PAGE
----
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Endocrine Abstracts (2019) 63 P521 | DOI: 10.1530/endoabs.63.P521

Endocrinology Unit, Department of Medical Surgical Science, Alma Mater Studiorum, Bologna, Italy.

Cushing disease and hypophosphatasia are rare conditions that may be both responsible of an important impairment of bone metabolism with increased fracture risk. We reported for the first time a case of a 43-year-old woman that came at our attention for recent onset of alopecia and amenorrhea. At the anamnesis, she denied any past relevant events and no drug assumption. At the physical examination, she presented rubeosis and facies lunaris and central adipose distribution (waist circumference 130 cm). The preliminary laboratory tests showed increased free urinary cortisol in two subsequent measurements, high ACTH values and normal blood cortisol level. Furthermore, the 1 mg dexamethasone test was performed showing a lack suppression of cortisol (cortisol post-dexamethasone: 289 mmol/l) suggestive for hypercortisolism. Suspecting a Cushing’s disease, a desmopressin test was done showing ACTH and cortisol response compatible with pituitary genesis of hypercortisolism. The pituitary MRI confirmed the presence of a suprasellar macroadenoma. Therefore the patient underwent transnasalsphenoid pituitary adenomectomy obtaining disease remission. The histological examination showed a papillary-like neoplasm with weakly and diffusely anti-ACTH antibody positive cells with Ki67 equal to 1%. In the screening evaluation of the patient, a bone densitometry was also performed showing no relevant abnormalities. In the mean time, the father of the patient was under our evaluation for multiple bone fractures resulting from low traumas. All secondary causes of osteoporosis were ruled out and hypophosphatasia was suspected based on high vitamin B6 levels (124 nmol/l with normal value: 19–55 nmol/l). The genetic analysis detected a germline mutation c1366G>A (p.Gly456Arg) in heterozygosity at the exon 12 of the alkaline phosphatase gene (ALPL), compatible with hypophosphatasia. Based on the father recent diagnosis, we tested total and bone alkaline phosphatase in our patient resulting low (18 U/l with normal value: 30–120 U/l; 3.7 microgr/l with normal value: 4.7–27 microgr/l, respectively) in association with increased vitamin B6 levels (118 nmol/l with normal value: 19–55 nmol/l). Although no clinical phenotype suggestive for hypophosphatasia (blue sclera, dental anomalies, hearing or cardiological problems, hystory of previous fractures) was present, the patient underwent to blood test examination for the genetical analysis showing the same father’s mutation.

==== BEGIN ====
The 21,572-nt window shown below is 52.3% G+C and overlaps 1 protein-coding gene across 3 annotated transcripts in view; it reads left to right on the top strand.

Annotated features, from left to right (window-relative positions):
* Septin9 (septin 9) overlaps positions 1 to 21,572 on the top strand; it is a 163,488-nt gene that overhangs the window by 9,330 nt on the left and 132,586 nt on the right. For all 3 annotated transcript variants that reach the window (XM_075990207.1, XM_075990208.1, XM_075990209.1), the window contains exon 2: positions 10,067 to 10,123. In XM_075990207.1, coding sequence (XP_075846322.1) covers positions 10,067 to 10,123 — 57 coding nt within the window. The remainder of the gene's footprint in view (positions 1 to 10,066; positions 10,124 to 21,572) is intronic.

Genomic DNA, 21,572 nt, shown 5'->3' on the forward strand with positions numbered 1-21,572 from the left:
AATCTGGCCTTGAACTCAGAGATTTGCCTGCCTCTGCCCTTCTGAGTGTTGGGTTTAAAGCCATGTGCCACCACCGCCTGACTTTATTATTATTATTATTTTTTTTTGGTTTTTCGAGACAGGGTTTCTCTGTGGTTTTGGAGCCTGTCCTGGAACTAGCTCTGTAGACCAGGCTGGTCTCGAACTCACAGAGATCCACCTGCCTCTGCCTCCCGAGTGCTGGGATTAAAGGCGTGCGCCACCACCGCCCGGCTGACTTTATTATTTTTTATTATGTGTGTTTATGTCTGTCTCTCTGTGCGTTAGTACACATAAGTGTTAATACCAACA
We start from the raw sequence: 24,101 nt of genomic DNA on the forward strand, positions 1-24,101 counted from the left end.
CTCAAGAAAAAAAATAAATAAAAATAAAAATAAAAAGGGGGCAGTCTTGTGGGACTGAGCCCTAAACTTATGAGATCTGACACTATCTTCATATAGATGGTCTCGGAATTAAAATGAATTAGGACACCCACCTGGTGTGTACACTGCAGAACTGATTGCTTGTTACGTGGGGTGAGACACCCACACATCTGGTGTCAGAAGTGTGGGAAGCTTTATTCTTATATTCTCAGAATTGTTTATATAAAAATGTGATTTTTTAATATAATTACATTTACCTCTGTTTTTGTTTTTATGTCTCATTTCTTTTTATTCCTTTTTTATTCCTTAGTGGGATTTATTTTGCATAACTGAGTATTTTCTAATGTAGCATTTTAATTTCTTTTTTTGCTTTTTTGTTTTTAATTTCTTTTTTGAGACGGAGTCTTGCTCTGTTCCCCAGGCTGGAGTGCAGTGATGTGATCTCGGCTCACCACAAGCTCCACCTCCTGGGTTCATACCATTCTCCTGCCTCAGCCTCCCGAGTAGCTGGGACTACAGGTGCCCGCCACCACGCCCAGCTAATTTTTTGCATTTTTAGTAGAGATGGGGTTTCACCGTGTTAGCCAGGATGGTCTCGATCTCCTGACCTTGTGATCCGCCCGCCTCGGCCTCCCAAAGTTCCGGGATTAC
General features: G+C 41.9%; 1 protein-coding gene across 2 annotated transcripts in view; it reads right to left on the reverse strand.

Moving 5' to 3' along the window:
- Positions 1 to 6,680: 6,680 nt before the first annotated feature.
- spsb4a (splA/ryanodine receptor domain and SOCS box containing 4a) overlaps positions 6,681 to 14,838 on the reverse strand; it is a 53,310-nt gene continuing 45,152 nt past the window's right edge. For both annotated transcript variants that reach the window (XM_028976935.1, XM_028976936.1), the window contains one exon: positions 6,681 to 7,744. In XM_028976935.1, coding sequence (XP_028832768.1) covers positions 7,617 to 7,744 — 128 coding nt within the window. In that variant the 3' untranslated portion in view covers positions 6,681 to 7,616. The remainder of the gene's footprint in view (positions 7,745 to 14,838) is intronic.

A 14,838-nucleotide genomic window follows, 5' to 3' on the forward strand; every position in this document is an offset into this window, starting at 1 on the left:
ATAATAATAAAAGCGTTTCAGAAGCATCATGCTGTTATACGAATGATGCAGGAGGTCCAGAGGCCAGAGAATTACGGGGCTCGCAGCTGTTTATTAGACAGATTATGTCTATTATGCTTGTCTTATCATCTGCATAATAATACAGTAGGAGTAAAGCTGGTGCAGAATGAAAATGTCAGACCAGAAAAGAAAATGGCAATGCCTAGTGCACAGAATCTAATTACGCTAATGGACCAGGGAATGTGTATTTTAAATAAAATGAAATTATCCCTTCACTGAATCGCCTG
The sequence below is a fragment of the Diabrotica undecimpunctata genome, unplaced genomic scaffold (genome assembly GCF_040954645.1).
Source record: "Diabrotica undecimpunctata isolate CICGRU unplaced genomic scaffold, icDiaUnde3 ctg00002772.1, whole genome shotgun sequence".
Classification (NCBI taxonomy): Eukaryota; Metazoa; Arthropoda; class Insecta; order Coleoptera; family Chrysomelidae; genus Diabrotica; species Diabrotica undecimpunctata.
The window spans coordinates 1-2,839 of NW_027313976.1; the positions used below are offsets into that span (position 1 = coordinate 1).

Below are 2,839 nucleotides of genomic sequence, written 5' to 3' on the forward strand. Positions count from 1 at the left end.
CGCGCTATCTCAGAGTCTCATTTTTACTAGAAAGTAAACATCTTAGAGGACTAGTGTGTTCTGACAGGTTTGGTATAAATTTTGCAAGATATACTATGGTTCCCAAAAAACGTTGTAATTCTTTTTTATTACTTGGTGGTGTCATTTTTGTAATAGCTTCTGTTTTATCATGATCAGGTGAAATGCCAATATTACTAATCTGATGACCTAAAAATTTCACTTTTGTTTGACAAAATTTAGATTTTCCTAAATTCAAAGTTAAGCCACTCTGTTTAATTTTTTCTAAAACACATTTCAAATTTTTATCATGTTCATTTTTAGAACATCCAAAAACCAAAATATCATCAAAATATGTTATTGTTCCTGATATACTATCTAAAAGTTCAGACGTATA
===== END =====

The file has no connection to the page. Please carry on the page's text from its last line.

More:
Conclusion: To our knowledge, this the first case of patient with Cushing Disease and Hypophosphatasia in absence of bone abnormalities. The clinical and radiological evolution of this phenotype is unclear and need periodical examination to detect possible future complications.

Volume 63

21st European Congress of Endocrinology

Lyon, France
18 May 2019 - 21 May 2019

European Society of Endocrinology 

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